Madison Fowler

Burges Salmon trainee Madison Fowler finds that law in practice is far more satisfying – “you feel like you are solving real problems, not just doing theoretical exercises”


Name: Madison Fowler

Firm: Burges Salmon

Position: Trainee solicitor

Degree: History

Universities: Cardiff


Hobbies: Kickboxing, Roller Derby, Writing, Drama

Department: Real Estate

Why did you decide to train as a solicitor? I was one of those strange children who always wanted to be a lawyer, maybe because it sounded dramatic and prestigious. Looking into it as a student I found it suited my analytical and creative skills, and my liking for presenting information persuasively. Through studying it I realised that it gave me a massive insight into the way the world worked, both commercially and practically, and this was always fascinating.

Why did you choose your firm? I wanted to practice in Bristol and the South-West. I have always disliked the working culture in London, and Burges Salmon offered the same high quality training and high-flying clients as many London firms, but in a working environment that seemed far more collegiate. I did a vac scheme here in 2010 and I loved the atmosphere and genuine dedication of everyone who worked here. It has proved itself to be this and more.

What has been the highlight of your training contract so far? Being present in court when my team won a big protracted case at last – and being bought champagne by one of the partners to celebrate.

What does your typical day involve? I commute currently from Cardiff, so I usually get in at 9am having checked by emails on the train. At the moment I’m handling multiple files for auctions and sales, so I have to collect documents together and field any enquiries that come in about the properties.

Tell us a bit about the type of work handled by your department? I handle corporate turnaround and insolvency related matters. We act for banks and other providers of debt and equity finance, local authorities, insolvency and turnaround practitioners, directors, shareholders, and creditors of all kinds and companies in financial difficulty. We handle a large range of agricultural, commercial and residential properties.

We also have Scottish and Northern Irish qualified lawyers, so I have been learning about these types of law too, and the differences between the systems.

What are the most enjoyable aspects of your job? The cases themselves are often interesting, and in real estate you are dealing with very tangible issues (for example, you can see the properties you are working with on Google maps). It’s also satisfying to do effective research and untangle the issue your client has been worrying about.

I also love my secretary – haven’t got over the excitement of having someone post things for me.

What are the worst aspects of your job? Doing the research and finding there is no answer.. yet.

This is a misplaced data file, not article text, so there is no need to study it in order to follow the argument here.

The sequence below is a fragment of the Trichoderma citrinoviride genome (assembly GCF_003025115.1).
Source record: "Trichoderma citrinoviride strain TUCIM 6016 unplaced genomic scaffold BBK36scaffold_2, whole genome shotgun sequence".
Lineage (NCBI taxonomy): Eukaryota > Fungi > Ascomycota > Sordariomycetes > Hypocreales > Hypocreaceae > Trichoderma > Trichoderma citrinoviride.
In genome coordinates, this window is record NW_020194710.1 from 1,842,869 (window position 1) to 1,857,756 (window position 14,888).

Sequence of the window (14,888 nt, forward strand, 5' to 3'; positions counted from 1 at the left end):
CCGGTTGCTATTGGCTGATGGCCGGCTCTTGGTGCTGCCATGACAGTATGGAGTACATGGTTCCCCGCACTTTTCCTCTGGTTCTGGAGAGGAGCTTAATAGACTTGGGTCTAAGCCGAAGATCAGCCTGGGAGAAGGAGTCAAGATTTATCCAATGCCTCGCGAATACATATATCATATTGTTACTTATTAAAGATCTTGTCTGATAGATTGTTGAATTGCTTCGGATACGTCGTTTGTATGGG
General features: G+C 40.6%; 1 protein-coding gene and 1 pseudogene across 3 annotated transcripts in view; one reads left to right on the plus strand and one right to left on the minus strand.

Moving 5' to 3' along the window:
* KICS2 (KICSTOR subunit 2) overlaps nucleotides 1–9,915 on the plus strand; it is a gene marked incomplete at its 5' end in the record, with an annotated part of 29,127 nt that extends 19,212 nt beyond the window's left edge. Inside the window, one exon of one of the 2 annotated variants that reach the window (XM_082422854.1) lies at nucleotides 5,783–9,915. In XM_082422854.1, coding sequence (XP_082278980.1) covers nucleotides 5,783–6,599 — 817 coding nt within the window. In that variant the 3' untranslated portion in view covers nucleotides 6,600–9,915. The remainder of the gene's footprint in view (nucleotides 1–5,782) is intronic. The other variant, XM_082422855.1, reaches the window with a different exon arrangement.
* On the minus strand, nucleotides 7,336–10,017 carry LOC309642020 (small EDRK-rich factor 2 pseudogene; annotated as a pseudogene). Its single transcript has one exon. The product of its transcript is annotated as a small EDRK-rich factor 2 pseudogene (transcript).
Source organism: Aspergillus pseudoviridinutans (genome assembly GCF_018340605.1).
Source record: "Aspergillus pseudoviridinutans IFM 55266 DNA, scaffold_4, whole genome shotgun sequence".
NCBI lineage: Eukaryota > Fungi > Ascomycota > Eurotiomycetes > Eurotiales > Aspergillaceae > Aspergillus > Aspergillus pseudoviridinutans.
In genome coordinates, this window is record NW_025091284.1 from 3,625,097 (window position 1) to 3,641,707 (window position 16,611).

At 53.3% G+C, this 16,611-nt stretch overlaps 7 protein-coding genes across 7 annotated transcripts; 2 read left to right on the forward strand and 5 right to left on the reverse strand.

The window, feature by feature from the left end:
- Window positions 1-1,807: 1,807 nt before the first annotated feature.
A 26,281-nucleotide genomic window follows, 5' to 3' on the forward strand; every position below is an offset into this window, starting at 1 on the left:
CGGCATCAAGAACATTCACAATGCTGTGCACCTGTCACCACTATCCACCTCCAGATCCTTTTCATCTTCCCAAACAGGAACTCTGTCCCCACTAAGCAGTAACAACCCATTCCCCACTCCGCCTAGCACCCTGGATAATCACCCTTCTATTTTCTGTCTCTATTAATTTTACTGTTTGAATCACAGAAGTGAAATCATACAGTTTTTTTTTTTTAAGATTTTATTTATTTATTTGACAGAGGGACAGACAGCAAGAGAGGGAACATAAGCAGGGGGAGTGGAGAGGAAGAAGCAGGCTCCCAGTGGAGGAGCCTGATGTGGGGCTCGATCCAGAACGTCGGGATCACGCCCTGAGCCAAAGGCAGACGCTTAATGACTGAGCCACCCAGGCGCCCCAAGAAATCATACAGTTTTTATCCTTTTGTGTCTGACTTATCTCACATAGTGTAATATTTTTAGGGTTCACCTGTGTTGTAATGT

What is the biggest misconception of the legal profession? I’ve been asked numerous times if I defend murderers, despite explaining that I don’t do criminal law. The jokes I frequently get are about charging people hundreds for doing nothing.

What advice would you give to someone who wants to pursue a career in law? Get the work experience. It enables you to answer the commercial questions with actual understanding instead of just quoting a website.

What are the biggest pitfalls students should try to avoid when pursuing a legal career? Not appearing enthusiastic when applying, and not doing the research.

What were the biggest challenges you faced when trying to secure a training contract? Developing commercial awareness is hard, because it’s tricky to know when you are ‘commercially aware’. It was a scary time, as we were highly aware that places were limited within the profession, and I could not afford the GDL without funding, so the few weeks in between my interview and my GDL start date were rather fraught.

How is law in practice different from studying law? Law in practice is far more satisfying – you feel like you are solving real problems, not just doing theoretical exercises. You also learn a lot more about how the word works in general. I chose History over law as my degree because I was told the degree itself was not a practical one, but instead theoretical and occasionally dusty. I enjoy law far more knowing that my work actually makes a difference.

What are the common attributes of successful candidates? Confidence and enthusiasm. The ability to work well with others and contribute to others’ development. A hard-working attitude. An ability to think practically and commercially, and understand the broader business needs of potential clients. And attention to detail.